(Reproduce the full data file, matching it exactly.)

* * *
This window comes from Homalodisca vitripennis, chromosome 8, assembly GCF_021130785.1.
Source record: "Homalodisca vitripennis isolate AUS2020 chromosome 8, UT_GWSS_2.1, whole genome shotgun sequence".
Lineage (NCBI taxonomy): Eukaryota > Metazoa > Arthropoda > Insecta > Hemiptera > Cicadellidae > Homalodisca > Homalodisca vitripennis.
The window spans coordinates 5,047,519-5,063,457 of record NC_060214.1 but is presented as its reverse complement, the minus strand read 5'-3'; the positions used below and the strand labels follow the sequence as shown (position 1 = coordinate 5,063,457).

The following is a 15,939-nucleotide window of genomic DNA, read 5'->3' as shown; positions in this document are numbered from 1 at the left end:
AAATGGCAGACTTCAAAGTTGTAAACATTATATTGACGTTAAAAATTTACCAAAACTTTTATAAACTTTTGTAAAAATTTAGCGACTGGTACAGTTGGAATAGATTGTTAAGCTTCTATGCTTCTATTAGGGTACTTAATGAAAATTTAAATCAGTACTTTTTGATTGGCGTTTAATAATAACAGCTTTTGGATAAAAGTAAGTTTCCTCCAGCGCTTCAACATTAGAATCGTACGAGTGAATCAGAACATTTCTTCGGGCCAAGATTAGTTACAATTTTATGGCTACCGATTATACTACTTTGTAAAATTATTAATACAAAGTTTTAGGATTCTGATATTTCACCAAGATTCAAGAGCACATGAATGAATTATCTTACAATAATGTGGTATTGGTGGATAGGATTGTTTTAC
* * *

This window comes from Homalodisca vitripennis, chromosome 8, assembly GCF_021130785.1.
Source record: "Homalodisca vitripennis isolate AUS2020 chromosome 8, UT_GWSS_2.1, whole genome shotgun sequence".
Lineage (NCBI taxonomy): Eukaryota > Metazoa > Arthropoda > Insecta > Hemiptera > Cicadellidae > Homalodisca > Homalodisca vitripennis.
The window spans coordinates 5,047,519-5,063,457 of record NC_060214.1 but is presented as its reverse complement, the minus strand read 5'-3'; the positions used below and the strand labels follow the sequence as shown (position 1 = coordinate 5,063,457).

The following is a 15,939-nucleotide window of genomic DNA, read 5'->3' as shown; positions in this document are numbered from 1 at the left end:
AAATGGCAGACTTCAAAGTTGTAAACATTATATTGACGTTAAAAATTTACCAAAACTTTTATAAACTTTTGTAAAAATTTAGCGACTGGTACAGTTGGAATAGATTGTTAAGCTTCTATGCTTCTATTAGGGTACTTAATGAAAATTTAAATCAGTACTTTTTGATTGGCGTTTAATAATAACAGCTTTTGGATAAAAGTAAGTTTCCTCCAGCGCTTCAACATTAGAATCGTACGAGTGAATCAGAACATTTCTTCGGGCCAAGATTAGTTACAATTTTATGGCTACCGATTATACTACTTTGTAAAATTATTAATACAAAGTTTTAGGATTCTGATATTTCACCAAGATTCAAGAGCACATGAATGAATTATCTTACAATAATGTGGTATTGGTGGATAGGATTGTTTTAC